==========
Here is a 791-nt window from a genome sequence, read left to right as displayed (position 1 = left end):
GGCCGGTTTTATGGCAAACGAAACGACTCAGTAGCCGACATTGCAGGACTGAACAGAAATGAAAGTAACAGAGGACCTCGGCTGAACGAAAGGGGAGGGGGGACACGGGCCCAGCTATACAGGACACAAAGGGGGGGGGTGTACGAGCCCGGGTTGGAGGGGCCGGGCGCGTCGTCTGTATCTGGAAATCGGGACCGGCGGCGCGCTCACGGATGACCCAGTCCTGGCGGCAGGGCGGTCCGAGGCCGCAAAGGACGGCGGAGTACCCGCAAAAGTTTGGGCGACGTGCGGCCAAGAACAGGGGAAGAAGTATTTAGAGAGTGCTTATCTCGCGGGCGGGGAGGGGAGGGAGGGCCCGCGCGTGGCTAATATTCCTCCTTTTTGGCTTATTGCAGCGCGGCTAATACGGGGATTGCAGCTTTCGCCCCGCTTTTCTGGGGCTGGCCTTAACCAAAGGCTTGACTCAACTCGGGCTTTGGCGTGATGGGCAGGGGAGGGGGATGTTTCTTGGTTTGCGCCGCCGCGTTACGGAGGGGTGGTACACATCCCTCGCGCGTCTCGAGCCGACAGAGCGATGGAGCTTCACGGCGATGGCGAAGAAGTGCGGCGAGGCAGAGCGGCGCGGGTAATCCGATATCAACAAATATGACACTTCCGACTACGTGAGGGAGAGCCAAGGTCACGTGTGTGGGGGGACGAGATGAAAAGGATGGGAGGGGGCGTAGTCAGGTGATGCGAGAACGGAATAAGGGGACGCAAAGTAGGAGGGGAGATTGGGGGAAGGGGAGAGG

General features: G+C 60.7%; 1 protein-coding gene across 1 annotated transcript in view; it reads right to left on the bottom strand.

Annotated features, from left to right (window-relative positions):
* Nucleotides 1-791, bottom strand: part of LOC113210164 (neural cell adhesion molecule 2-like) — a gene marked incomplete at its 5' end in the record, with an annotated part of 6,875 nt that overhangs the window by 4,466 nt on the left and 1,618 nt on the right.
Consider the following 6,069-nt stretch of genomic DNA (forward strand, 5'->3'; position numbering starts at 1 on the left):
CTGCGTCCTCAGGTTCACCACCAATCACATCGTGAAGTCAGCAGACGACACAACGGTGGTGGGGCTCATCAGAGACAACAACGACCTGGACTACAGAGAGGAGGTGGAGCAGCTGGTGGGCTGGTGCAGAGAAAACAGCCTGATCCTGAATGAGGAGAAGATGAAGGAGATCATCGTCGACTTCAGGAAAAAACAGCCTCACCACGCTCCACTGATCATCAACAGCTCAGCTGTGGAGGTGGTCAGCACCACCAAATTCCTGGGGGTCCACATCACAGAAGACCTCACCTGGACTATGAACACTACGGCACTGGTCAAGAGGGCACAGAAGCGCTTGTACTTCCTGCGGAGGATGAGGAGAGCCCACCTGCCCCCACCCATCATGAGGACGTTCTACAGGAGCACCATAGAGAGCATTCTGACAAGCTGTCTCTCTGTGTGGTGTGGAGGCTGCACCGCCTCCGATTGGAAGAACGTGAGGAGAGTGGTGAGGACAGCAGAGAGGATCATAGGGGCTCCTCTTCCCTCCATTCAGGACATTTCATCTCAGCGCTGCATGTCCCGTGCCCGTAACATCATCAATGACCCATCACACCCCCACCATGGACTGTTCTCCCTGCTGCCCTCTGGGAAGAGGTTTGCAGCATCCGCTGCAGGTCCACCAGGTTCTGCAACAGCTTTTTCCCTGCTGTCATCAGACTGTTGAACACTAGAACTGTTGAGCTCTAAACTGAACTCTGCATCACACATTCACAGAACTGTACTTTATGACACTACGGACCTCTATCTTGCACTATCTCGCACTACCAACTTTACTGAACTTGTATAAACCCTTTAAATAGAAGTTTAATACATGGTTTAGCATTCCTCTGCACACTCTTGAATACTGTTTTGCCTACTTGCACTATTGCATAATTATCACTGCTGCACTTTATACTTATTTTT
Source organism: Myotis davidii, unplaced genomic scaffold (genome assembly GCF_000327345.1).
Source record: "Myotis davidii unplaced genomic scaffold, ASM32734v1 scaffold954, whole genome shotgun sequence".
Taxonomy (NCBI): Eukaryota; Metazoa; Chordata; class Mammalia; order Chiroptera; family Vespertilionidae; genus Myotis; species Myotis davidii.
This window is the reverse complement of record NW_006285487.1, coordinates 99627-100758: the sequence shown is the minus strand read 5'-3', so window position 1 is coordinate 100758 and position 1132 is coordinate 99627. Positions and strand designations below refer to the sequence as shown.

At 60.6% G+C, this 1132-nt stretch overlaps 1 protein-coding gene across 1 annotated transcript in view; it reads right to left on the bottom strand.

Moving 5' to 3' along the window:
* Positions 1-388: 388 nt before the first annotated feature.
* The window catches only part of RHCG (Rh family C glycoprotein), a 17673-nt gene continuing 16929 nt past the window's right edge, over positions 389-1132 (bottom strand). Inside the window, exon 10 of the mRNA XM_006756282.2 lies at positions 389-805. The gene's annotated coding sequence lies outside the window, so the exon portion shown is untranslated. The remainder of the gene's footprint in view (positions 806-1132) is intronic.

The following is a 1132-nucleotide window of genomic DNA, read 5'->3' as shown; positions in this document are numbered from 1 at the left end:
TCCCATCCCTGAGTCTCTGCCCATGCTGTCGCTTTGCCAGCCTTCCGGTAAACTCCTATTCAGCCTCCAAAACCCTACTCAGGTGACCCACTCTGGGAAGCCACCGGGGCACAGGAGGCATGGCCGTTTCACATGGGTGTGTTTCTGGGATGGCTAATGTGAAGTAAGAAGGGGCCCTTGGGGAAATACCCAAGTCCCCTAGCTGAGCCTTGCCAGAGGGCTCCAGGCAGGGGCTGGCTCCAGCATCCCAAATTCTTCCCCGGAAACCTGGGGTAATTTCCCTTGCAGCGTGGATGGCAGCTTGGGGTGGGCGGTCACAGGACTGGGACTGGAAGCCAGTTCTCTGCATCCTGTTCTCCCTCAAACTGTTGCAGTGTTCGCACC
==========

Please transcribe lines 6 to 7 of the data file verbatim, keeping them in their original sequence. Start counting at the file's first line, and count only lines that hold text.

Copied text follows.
Consider the following 6,069-nt stretch of genomic DNA (forward strand, 5'->3'; position numbering starts at 1 on the left):
CTGCGTCCTCAGGTTCACCACCAATCACATCGTGAAGTCAGCAGACGACACAACGGTGGTGGGGCTCATCAGAGACAACAACGACCTGGACTACAGAGAGGAGGTGGAGCAGCTGGTGGGCTGGTGCAGAGAAAACAGCCTGATCCTGAATGAGGAGAAGATGAAGGAGATCATCGTCGACTTCAGGAAAAAACAGCCTCACCACGCTCCACTGATCATCAACAGCTCAGCTGTGGAGGTGGTCAGCACCACCAAATTCCTGGGGGTCCACATCACAGAAGACCTCACCTGGACTATGAACACTACGGCACTGGTCAAGAGGGCACAGAAGCGCTTGTACTTCCTGCGGAGGATGAGGAGAGCCCACCTGCCCCCACCCATCATGAGGACGTTCTACAGGAGCACCATAGAGAGCATTCTGACAAGCTGTCTCTCTGTGTGGTGTGGAGGCTGCACCGCCTCCGATTGGAAGAACGTGAGGAGAGTGGTGAGGACAGCAGAGAGGATCATAGGGGCTCCTCTTCCCTCCATTCAGGACATTTCATCTCAGCGCTGCATGTCCCGTGCCCGTAACATCATCAATGACCCATCACACCCCCACCATGGACTGTTCTCCCTGCTGCCCTCTGGGAAGAGGTTTGCAGCATCCGCTGCAGGTCCACCAGGTTCTGCAACAGCTTTTTCCCTGCTGTCATCAGACTGTTGAACACTAGAACTGTTGAGCTCTAAACTGAACTCTGCATCACACATTCACAGAACTGTACTTTATGACACTACGGACCTCTATCTTGCACTATCTCGCACTACCAACTTTACTGAACTTGTATAAACCCTTTAAATAGAAGTTTAATACATGGTTTAGCATTCCTCTGCACACTCTTGAATACTGTTTTGCCTACTTGCACTATTGCATAATTATCACTGCTGCACTTTATACTTATTTTT